[1] National Parks Service, National NAGPRA site. Accessed April 4, 2016. https://www.nps.gov/nagpra/

[2] Erdrich, Heid, “Guidelines for the Treatment of Sacred Objects.” National Monuments, (Michigan State University Press, 2008): 4-6.

[3] Erdrich, Louise. The Round House. (New York, NY: Harper, 2012), 41.

[4] Ibid., 40-41.

Images:

North Dakota Landscape, http://bit.ly/1oBzWeF

Native American artifacts in museum display courtesy of Deadwood History, Inc.

16 thoughts on “Changing Perspectives: ‘Guidelines for the Treatment of Sacred Objects’

  1. I really found the poem by Erdrich powerful and honestly when I was reading it, I wasn’t completely sure if she was being sarcastic or authentic about how to care for certain ceremonial or sacred objects. When she gives the objects life it brings into focus that we as museum professionals don’t always understand the deeper meaning behind the object. I also had no clue that the Smithsonian had a different set of regulations and standards than what is outlined in NAGPRA… very interesting.

    1. I might be totally off-base on this, but I saw some sarcasm in it. It seemed like she was satirizing bureaucrats who were trying to write guidelines for caring for Native American material culture while understanding neither the material nor the culture.

    2. I thought it was really interesting that the Smithsonian in particular was exempt from NAGPRA. However, in reading some of their regulations it seems really really similar. Though, I haven’t read NAGPRA or the Smithsonian equivalent in its entirety I would like to know the discrepancies and the thought behind the two separate pieces of legislation.

  2. I loved this poem, and I’m glad you unpacked it for us! There’s often such a sharp divide between how a museum professional (or any “outsider”) thinks about objects and the purpose they were originally made to serve. In this poem, objects have more than a purpose, they have a life of their own. I feel like this should be required reading for anyone going into collections–a reminder that there are things more important than the principles of conservation.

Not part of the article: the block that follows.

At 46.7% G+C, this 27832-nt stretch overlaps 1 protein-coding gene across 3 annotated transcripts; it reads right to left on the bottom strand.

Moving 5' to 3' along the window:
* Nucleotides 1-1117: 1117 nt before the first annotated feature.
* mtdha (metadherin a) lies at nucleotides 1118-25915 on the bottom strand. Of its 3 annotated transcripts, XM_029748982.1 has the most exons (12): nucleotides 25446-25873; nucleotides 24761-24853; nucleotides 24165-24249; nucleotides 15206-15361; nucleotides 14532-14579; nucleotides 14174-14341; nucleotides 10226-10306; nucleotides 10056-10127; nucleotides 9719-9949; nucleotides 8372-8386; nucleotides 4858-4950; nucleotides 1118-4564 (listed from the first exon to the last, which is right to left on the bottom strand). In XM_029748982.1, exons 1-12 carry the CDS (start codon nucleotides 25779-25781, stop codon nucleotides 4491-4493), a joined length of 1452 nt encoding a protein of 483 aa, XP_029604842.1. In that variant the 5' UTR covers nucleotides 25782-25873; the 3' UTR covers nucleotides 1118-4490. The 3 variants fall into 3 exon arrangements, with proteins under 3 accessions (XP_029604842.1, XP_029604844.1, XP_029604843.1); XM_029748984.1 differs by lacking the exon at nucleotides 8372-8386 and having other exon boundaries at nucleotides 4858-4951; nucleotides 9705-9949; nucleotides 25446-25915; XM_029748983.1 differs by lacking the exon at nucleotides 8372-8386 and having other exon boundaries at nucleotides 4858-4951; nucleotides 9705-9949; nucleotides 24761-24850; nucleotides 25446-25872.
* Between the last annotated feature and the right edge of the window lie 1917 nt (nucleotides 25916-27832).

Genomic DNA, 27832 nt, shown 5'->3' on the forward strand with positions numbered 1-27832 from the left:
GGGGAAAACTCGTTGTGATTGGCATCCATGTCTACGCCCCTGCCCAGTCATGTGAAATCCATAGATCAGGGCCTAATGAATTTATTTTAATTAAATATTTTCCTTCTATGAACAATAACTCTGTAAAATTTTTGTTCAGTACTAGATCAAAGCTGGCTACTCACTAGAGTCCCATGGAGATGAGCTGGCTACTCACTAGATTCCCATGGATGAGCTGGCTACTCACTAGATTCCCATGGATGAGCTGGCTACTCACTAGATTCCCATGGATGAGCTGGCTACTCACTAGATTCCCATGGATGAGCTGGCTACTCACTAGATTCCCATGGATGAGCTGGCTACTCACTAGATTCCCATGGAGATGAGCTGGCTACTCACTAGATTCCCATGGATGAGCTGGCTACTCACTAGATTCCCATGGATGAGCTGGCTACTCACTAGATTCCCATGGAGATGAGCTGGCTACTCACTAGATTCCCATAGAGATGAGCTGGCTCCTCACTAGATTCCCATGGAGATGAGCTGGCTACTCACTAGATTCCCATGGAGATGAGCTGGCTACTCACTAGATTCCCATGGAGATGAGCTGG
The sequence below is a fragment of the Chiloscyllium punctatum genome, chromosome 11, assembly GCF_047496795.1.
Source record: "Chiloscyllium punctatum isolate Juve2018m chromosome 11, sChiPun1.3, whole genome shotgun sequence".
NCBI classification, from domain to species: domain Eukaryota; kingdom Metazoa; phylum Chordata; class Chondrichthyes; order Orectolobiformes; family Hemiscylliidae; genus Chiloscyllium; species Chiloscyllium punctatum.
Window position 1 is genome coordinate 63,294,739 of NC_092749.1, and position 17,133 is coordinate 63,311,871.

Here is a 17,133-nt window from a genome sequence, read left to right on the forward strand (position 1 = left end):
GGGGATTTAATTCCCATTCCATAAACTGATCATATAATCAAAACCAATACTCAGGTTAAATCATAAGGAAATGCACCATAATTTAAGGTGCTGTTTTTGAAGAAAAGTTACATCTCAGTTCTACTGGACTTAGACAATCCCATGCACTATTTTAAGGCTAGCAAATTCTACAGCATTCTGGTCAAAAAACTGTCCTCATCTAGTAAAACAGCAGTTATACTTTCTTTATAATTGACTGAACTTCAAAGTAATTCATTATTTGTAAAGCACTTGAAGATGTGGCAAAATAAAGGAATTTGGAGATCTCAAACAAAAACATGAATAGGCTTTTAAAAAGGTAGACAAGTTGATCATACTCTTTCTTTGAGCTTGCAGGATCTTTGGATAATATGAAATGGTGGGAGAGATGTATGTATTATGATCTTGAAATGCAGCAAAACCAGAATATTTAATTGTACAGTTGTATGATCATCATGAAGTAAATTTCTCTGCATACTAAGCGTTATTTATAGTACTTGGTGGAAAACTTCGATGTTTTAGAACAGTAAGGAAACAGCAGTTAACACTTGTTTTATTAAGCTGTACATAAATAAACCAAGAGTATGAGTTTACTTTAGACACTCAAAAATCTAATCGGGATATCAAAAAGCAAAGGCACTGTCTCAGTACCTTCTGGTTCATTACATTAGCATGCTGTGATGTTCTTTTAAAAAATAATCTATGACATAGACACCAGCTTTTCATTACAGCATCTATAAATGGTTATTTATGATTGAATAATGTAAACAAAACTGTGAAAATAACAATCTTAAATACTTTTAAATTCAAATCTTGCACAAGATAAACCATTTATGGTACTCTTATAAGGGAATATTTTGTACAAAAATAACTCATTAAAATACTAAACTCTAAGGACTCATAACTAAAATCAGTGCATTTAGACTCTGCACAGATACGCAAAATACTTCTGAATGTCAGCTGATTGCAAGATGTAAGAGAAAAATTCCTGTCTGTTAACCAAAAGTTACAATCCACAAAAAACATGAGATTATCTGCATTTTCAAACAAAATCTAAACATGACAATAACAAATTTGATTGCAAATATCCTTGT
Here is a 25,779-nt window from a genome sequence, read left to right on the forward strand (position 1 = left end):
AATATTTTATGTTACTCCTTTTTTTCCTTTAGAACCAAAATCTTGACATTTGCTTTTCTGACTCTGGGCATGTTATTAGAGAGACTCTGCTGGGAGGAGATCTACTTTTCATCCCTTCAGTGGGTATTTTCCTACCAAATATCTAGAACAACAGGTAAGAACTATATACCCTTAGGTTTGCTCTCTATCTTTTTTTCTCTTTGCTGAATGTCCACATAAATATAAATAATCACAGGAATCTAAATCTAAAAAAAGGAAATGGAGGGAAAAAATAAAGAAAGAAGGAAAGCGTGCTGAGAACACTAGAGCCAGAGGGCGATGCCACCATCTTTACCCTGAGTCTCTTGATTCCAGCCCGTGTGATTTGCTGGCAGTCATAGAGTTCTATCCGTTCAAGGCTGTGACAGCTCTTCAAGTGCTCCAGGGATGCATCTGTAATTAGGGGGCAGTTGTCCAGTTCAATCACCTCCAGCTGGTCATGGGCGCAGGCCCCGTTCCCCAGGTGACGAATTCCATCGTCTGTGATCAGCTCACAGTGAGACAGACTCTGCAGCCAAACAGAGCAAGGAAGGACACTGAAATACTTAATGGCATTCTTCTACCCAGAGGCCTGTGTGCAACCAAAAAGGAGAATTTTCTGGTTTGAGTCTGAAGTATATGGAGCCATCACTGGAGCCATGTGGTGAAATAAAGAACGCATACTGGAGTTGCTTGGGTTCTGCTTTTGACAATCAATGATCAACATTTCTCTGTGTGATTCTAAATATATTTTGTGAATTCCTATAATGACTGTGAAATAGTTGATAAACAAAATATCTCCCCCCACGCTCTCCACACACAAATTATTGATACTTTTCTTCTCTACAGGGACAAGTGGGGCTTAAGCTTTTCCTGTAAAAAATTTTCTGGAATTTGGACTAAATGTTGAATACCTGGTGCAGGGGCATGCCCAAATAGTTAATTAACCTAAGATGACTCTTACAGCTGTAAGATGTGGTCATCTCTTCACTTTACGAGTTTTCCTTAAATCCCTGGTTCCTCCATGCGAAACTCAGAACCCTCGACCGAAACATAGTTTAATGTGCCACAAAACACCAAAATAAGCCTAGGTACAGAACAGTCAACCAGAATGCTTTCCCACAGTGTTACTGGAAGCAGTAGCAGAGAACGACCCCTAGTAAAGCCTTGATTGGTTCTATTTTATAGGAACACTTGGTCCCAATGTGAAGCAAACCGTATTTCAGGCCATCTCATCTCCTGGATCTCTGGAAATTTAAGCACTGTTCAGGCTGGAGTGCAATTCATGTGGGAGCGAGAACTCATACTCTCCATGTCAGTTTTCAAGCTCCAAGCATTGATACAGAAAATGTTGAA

3. Nice blog, Mikaela. I think Heid Erdich’s poem really speaks to the fact that these objects are much more than just something to be looked at. They require respect and if museums are going to exhibit these items, they must be willing to work with the groups to which they belong to ensure that they are cared for according to tradition. I think in cases like this, respecting the item goes a lot further than proper handling or preservation.

  4. Like Cassidy, I wasn’t quite sure what to make of this poem as it transitioned from what seemed like serious advice to something more satirical. But I do think that the underlying message in this piece is to remind the reader that artifacts are not just objects. They have life and power. They have different personalities and must be looked at the way you would look at different people with different needs. While this is something we must particularly be reminded of when dealing with artifacts from cultures other than our own, I like this way of thinking when applied to objects in general. Thinking about the power and the personalities of objects is what brings them to life.

  5. As you said in your post, it’s easy for objects to lose their original meaning and purpose over time, especially when they become a part of museum collections. Not only do objects often have complex cultural meanings, they also have unique meaning to each person who used and/or interacted with them. As museum professionals, we have a duty to honor these meanings and purposes to the best of our ability. A shift in thinking about objects, in considering them as living, is a good step in this direction.

  6. I also loved the way that Erdich personified sacred objects. I think it is a wonderful way to illustrate how cultural perspective affects the way that we view certain things. As you point out, this can be especially important in a museum setting where diverse audiences are interacting with objects of different cultural significance. With that in mind, I was unaware and very surprised to learn that NAGPRA doesn’t apply specifically to the Smithsonian. As they have such a large collection of Native American objects I hope that the rules created for them are just as strict (if not stricter) than those for institutions with smaller collections.